1. Organ Practice. It takes at least twice as long to master a piece. No matter how fast you are learning, now matter how good a sight-reader you are, you will still need a considerable time to help the piece to really sink in.
2. Fingering and Pedaling. Writing in fingering and pedaling is not as boring if you work out only the fragment you are currently practicing - perhaps one line at a time.
3. Public Performance. It's all about focus. If you can fix your attention on the current measure and watch your slow and deep breathing, any worries and fears will fade away.
4. Music Theory. It's helpful to try to see the piece you are playing as a collection of modes, intervals, and chords (besides the themes, and textures, and form). Then you can decipher it and convey to the listener what's the most important and what's not as much.
5. Harmony. Simplicity is an advantage. Many wonderful things can be played using only Tonic, Dominant, Subdominant, and Dominant seventh chords and their inversions. The colorfulness comes from changing keys and modes frequently.
6. Hymn Playing. Four-part SATB hymn playing with the tune in soprano is overrated. Two-part hymn setting with the tune alternating in the soprano and the bass can be just as beautiful as a classic SATB arrangement. Placing the tune in the tenor is as easy as flipping the soprano with the tenor.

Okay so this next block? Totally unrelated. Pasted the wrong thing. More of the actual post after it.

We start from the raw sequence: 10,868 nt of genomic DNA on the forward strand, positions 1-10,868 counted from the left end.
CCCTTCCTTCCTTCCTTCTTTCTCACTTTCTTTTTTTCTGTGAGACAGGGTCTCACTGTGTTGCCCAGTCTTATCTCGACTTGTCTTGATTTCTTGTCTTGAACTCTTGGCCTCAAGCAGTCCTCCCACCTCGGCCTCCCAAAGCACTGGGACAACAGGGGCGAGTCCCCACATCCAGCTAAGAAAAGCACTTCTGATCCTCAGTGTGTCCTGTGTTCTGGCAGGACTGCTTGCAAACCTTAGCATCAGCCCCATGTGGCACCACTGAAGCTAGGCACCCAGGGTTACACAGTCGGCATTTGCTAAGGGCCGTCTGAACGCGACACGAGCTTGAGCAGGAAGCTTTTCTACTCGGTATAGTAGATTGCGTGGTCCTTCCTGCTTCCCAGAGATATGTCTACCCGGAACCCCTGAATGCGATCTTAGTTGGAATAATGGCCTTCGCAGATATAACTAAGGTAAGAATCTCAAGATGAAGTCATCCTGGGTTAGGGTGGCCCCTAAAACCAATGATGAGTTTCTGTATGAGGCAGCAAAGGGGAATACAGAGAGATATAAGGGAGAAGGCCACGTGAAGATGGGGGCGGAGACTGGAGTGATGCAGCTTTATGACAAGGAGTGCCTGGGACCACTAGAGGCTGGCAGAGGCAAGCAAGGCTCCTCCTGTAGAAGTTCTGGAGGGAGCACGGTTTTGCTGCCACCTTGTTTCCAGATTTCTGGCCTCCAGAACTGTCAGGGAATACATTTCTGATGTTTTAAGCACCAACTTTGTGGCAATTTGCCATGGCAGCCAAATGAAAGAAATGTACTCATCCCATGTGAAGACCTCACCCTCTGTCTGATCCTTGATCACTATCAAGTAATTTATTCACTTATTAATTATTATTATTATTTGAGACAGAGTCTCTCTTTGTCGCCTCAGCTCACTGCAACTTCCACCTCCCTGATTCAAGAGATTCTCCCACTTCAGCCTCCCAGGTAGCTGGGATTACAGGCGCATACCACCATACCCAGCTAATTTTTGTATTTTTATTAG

7. Organ Improvisation. The most important thing is facing yourself. Noticing your own fears and limitations. When things get scary and tough, staying on the bench no matter what is as difficult as improvising a well-thought out fugue. It's all in your mind, though. The danger is not real and it will pass away sooner than it seems (until the next one).
All these 7 points can be summarized in this one sentence:
Curiosity, combined with the willingness to get slapped in the face and put in the hours is the key to forge your own path.
Secrets of Organ Playing Community: